FDA v. Brown & Williamson Tobacco Corp., 529 U.S. 120, 15 (2000)

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134

FDA v. BROWN & WILLIAMSON TOBACCO CORP.

Opinion of the Court

the FDA's "[m]ission" to include "protect[ing] the public health by ensuring that . . . drugs are safe and effective" and that "there is reasonable assurance of the safety and effectiveness of devices intended for human use." The FDCA requires premarket approval of any new drug, with some limited exceptions, and states that the FDA "shall issue an order refusing to approve the application" of a new drug if it is not safe and effective for its intended purpose. 355(d)(1)-(2), (4)-(5). If the FDA discovers after approval that a drug is unsafe or ineffective, it "shall, after due notice and opportunity for hearing to the applicant, withdraw approval" of the drug. 21 U. S. C. 355(e)(1)-(3). The Act also requires the FDA to classify all devices into one of three categories. 360c(b)(1). Regardless of which category the FDA chooses, there must be a "reasonable assurance of the safety and effectiveness of the device." 21 U. S. C. 360c(a)(1)(A)(i), (B), (C) (1994 ed. and Supp. III); 61 Fed. Reg. 44412 (1996). Even the "restricted device" provision pursuant to which the FDA promulgated the regulations at issue here authorizes the agency to place conditions on the sale or distribution of a device specifically when "there cannot otherwise be reasonable assurance of its safety and effectiveness." 21 U. S. C. 360j(e). Thus, the Act generally requires the FDA to prevent the marketing of any drug or device where the "potential for inflicting death or physical injury is not offset by the possibility of therapeutic benefit." United States v. Rutherford, 442 U. S. 544, 556 (1979).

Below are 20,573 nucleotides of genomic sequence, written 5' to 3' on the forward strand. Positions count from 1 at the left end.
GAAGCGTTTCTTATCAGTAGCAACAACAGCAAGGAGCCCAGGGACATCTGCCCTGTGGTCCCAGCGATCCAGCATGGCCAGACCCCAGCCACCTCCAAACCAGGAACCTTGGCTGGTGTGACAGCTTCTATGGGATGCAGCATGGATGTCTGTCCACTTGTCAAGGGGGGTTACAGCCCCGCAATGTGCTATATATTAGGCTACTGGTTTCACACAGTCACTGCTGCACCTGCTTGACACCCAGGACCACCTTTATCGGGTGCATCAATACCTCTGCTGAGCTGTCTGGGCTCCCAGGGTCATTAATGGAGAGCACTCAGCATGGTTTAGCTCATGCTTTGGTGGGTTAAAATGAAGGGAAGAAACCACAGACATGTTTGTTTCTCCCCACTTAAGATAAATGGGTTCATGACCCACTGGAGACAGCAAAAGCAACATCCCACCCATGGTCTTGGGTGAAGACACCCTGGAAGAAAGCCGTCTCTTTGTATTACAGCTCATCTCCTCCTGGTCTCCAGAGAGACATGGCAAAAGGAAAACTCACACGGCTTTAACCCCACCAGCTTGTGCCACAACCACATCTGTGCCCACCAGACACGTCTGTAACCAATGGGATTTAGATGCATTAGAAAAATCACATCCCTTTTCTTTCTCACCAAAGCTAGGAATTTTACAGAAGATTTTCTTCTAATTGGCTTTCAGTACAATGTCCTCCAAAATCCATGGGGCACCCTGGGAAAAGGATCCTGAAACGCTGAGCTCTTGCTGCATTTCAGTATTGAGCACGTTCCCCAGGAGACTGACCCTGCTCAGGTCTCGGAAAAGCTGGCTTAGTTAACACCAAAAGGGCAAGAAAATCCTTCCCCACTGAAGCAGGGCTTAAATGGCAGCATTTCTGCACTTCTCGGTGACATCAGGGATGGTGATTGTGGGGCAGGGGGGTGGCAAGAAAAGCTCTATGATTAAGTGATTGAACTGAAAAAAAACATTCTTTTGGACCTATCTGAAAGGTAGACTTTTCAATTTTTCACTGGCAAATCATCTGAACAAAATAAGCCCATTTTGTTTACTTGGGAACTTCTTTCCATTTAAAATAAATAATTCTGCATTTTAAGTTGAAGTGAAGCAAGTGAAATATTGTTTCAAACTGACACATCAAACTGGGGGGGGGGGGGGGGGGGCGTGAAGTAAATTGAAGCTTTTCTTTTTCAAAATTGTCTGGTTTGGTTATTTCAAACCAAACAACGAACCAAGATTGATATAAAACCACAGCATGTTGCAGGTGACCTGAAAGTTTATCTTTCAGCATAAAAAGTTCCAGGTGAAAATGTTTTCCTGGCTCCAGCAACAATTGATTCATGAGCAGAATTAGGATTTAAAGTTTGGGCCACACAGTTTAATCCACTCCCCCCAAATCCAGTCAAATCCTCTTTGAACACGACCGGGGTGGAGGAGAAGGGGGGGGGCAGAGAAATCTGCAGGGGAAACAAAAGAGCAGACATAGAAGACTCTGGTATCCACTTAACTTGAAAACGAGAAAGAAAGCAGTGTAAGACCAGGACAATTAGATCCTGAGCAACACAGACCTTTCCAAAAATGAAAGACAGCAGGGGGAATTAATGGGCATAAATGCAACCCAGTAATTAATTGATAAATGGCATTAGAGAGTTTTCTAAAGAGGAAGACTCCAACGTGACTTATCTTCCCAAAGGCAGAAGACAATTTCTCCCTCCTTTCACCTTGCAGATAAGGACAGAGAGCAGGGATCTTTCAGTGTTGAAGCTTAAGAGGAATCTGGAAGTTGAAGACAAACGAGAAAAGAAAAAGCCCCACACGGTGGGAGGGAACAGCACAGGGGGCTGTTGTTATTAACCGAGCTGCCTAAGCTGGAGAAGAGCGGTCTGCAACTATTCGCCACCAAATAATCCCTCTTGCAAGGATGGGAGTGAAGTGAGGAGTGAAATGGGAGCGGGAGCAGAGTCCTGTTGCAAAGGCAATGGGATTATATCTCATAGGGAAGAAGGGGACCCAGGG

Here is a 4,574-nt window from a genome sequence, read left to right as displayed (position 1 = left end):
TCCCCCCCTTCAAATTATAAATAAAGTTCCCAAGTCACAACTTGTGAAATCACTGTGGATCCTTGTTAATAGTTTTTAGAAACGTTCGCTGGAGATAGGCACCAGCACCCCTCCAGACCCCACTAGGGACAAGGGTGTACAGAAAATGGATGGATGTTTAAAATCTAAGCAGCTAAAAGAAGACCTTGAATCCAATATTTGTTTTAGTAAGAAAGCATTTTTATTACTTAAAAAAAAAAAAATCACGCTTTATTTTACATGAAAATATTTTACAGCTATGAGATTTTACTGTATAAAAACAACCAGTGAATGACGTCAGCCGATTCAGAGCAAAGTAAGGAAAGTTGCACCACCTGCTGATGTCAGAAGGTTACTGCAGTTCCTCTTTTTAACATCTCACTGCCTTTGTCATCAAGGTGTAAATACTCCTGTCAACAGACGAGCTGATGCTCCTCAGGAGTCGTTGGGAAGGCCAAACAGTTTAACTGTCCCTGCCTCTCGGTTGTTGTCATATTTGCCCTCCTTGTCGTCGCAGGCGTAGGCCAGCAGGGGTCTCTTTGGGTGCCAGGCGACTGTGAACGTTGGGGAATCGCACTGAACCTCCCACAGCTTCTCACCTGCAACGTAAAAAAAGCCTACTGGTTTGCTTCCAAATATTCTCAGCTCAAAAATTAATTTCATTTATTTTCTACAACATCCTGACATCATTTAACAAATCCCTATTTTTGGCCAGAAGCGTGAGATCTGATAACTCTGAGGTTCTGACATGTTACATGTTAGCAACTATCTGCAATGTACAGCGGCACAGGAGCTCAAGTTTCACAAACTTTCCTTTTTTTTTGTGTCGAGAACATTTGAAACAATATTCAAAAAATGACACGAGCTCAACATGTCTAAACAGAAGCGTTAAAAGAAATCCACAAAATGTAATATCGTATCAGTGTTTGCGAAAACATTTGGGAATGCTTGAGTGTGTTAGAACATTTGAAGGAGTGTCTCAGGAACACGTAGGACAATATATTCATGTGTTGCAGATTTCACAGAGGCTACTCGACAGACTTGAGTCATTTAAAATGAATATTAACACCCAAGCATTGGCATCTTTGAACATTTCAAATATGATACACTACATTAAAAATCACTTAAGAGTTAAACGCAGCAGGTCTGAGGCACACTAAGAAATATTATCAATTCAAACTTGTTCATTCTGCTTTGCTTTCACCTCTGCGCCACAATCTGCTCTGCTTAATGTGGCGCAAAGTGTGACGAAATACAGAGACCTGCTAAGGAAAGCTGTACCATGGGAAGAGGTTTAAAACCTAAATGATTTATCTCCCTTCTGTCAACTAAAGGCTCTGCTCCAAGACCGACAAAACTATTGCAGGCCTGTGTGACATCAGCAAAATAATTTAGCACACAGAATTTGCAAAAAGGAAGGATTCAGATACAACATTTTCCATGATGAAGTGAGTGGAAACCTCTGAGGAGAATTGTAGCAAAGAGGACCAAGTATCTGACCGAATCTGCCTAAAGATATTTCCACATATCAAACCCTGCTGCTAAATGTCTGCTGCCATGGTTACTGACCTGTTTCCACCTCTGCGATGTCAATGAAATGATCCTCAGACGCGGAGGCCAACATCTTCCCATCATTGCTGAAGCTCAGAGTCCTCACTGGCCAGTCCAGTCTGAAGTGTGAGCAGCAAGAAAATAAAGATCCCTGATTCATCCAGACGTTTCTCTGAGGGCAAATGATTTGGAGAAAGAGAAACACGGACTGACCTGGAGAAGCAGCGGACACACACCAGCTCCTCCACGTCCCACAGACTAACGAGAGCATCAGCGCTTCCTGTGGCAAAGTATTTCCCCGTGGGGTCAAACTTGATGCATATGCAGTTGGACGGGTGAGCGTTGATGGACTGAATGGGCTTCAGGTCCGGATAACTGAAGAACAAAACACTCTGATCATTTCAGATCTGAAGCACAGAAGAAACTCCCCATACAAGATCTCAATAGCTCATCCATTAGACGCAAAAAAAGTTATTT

In its rulemaking proceeding, the FDA quite exhaustively documented that "tobacco products are unsafe," "dangerous," and "cause great pain and suffering from illness." 61 Fed. Reg. 44412 (1996). It found that the consumption of tobacco products presents "extraordinary health risks," and that "tobacco use is the single leading cause of preventable death in the United States." Id., at 44398. It stated that "[m]ore than 400,000 people die each year from tobacco-related illnesses, such as cancer, respiratory illnesses, and

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